What you notice about Michael Jackson's swan song This is It is what isn't on screen.
No deafening applause. No throngs of screaming fans. No give-and-take between artist and admirers typically seen in concert movies.
This is It isn't a typical concert movie, in structure or purpose. Never intended for theaters, this video assemblage was shot while Jackson rehearsed for a 50-concert series in London that tragically never was.
Jackson won't enjoy what happens worldwide with This is It, if a capacity crowd in Tampa is any indication; cheering and sighing at his quicksilver dancing and shimmering voice, impulsively expressing love as if Jackson were there to hear it.
But you can sense Jackson anticipating that, witness him working perhaps too tirelessly for it, in an incomparable movie since nothing like this happened before. Not with Elvis, not with Frank.
Unlike Presley at the end, Jackson wanted to prove himself again. Unlike Sinatra, he needed to. Neither legend had camera crews trailing them until hours before dying. The late King of Pop did. And now, This is It.
Director Kenny Ortega — whom Jackson trusted with staging his comeback and survivors entrusted with this cine-memorial — orchestrated a minor miracle with This is It, culling footage from weeks of rehearsals into a surprisingly smooth, energetic idea of what a 21st century Michael Jackson concert would be.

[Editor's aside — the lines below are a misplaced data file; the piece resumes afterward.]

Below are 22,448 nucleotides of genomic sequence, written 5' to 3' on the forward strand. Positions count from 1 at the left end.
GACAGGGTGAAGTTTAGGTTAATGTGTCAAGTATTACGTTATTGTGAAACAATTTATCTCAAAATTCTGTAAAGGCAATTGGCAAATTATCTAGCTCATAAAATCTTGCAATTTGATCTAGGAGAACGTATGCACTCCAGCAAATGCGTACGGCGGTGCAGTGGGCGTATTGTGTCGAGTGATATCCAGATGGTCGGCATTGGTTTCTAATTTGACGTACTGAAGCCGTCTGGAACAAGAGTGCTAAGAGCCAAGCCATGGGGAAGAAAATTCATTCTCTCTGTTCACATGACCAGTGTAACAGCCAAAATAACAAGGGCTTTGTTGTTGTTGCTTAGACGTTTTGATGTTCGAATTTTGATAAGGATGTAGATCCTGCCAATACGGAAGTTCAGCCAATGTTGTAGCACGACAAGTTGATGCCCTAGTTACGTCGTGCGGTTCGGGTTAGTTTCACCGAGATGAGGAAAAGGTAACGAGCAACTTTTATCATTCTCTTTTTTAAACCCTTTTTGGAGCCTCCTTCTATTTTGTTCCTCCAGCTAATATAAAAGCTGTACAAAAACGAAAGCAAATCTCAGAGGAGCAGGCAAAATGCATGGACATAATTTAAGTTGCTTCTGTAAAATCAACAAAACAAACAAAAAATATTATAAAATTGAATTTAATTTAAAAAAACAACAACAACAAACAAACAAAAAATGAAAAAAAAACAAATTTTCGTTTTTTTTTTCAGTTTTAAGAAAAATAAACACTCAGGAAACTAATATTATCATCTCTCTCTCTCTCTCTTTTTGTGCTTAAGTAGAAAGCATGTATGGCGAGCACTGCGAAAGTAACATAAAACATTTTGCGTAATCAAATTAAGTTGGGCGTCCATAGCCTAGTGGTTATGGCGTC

It would be stunning, an explosion of pyro and visual effects framing one of the greatest performers ever, who at age 50 hadn't appeared to lose a step or octave. Of course, the Jackson family's deal with in allowing This is It to be made prevents including anything to diminish his image. Jackson appears invincible, and only cynics will object.
The fact that Ortega isn't filming a concert but constructing one creates minor problems. Jackson's volume occasionally fades, as audio is tweaked. Wardrobes often changing during nearly each song betray how much patchwork editing Ortega needed.
Yet that also shows how precise Jackson was, physically and tonally. No matter what he's wearing, the performances are practically the same in each take. Close your eyes and you'd think he's singing start to finish. Keep them open and you're dazzled by his dancing.
Wanna Be Startin' Somethin' and Jam are followed by They Don't Care About Us and the movie's most touching shot: Jackson bathed in mellow, slowly fading blue lighting. Just before darkness, a sweet, satisfied smile crosses his face. He's happy, and in that moment so are we.
Take your pick of highlights: Jackson's ethereal falsetto on Human Nature, The Way You Make Me Feel slowed to a groggy groove before erupting, Smooth Criminal with Jackson digitally co-starring with Humphrey Bogart and Rita Hayworth, one of several backdrop videos planned for concerts.
Those video creations expand This is It when the rehearsal regimen grows stale. A graveyard filled with 3D zombies is a Thriller. Earth Song gets an eye-popping eco-fantasy forest decimated by fire a bulldozer that later emerges onstage.
A few performances fall short of expectations but as Jackson reminds his team several times: "That's what rehearsal is for." Billie Jean is a perfunctory run-through with hardly a moonwalk. Several times, Jackson leans too much toward recreating music video choreography rather than dazzling anew.
But that's what Jackson thought was expected, giving people what they know by heart, perfect as possible. Ortega begins This is It with the dedication " for the fans," making us believe that would've been Jackson's shout-out, too.
Steve Persall can be reached at firstname.lastname@example.org or (727) 893-8365. Read his blog, Reeling in the Years, at blogs.tampabay.com/movies.